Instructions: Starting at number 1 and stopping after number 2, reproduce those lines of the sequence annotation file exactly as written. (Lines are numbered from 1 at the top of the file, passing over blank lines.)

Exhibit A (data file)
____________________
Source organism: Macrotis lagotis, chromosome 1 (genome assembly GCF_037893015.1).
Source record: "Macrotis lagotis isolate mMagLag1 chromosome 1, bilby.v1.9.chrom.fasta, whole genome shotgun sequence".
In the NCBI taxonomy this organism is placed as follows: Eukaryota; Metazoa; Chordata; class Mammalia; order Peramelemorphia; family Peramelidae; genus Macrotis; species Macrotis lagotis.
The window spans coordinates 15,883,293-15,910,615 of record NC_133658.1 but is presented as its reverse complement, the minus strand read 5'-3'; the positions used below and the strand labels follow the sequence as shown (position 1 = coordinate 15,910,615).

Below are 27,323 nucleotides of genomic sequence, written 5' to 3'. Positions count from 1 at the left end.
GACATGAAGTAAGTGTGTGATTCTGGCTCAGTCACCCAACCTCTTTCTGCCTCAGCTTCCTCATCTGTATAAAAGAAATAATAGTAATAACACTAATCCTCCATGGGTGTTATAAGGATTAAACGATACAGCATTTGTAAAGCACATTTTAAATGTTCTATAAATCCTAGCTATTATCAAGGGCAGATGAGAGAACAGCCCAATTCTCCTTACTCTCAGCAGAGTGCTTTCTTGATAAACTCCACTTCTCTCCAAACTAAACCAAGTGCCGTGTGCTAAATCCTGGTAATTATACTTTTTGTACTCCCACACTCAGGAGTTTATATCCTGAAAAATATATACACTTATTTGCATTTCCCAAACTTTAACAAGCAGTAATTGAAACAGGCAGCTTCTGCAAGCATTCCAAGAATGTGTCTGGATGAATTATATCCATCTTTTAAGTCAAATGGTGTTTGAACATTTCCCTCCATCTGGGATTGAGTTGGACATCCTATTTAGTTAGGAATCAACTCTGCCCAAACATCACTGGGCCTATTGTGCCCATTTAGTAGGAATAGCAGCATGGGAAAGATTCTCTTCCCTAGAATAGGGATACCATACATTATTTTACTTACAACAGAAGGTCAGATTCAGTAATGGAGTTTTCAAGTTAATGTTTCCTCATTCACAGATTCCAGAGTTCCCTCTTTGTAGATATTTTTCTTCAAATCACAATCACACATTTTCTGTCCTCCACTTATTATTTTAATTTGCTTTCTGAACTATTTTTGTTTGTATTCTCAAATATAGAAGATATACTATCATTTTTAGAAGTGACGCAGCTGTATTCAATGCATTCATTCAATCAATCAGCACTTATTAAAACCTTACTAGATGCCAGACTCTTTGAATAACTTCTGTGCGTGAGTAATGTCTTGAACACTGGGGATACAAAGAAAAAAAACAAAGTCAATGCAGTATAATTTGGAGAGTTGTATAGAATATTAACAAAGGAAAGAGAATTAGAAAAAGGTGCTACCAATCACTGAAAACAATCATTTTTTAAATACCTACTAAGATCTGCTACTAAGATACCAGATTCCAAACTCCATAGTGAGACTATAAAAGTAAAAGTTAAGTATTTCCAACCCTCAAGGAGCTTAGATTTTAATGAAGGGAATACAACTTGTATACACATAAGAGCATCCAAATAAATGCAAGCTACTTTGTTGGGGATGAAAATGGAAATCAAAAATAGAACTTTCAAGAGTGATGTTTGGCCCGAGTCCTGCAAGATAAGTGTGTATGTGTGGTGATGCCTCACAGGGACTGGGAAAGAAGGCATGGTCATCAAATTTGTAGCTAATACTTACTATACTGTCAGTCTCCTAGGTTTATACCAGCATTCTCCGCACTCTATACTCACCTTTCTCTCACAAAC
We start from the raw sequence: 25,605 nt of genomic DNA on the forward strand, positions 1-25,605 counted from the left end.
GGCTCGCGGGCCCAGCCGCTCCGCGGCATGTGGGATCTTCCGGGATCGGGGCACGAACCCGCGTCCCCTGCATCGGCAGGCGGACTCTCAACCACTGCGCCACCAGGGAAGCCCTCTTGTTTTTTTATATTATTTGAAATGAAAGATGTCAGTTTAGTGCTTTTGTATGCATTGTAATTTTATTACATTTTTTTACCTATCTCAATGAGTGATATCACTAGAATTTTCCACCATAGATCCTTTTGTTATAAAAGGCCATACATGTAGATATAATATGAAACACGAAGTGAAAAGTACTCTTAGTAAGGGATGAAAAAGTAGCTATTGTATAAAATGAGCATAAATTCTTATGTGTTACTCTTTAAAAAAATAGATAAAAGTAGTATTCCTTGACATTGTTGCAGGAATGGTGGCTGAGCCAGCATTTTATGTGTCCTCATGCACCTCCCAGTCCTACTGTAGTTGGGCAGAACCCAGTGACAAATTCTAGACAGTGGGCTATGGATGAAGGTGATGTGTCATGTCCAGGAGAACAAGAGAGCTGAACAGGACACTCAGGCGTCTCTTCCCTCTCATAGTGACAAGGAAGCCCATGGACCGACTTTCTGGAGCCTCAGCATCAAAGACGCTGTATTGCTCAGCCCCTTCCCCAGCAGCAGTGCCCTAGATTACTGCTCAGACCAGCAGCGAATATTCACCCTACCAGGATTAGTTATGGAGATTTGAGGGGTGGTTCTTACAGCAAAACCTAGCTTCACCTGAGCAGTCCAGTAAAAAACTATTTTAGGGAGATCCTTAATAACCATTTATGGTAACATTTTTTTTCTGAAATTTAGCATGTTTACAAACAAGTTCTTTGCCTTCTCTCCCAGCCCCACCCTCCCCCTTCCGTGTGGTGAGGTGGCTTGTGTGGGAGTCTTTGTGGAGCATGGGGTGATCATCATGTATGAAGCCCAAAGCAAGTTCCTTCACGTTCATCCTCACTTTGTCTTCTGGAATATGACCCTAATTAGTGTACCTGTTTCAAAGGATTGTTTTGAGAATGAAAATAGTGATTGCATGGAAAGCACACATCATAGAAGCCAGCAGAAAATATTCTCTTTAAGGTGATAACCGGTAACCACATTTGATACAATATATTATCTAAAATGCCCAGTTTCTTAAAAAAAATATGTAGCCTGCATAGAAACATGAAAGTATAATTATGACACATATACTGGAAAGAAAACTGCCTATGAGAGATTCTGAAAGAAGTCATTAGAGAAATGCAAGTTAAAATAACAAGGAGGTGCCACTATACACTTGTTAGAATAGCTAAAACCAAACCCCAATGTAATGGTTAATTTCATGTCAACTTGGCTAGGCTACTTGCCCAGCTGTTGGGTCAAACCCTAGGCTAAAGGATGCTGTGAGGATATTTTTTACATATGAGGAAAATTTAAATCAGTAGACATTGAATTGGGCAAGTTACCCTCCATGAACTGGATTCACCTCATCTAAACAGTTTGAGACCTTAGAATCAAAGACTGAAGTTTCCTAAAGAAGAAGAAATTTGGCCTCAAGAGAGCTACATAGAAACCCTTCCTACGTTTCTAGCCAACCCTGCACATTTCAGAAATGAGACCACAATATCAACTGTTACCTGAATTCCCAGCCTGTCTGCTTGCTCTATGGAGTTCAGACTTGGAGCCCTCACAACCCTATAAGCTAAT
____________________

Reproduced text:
Source organism: Macrotis lagotis, chromosome 1 (genome assembly GCF_037893015.1).
Source record: "Macrotis lagotis isolate mMagLag1 chromosome 1, bilby.v1.9.chrom.fasta, whole genome shotgun sequence".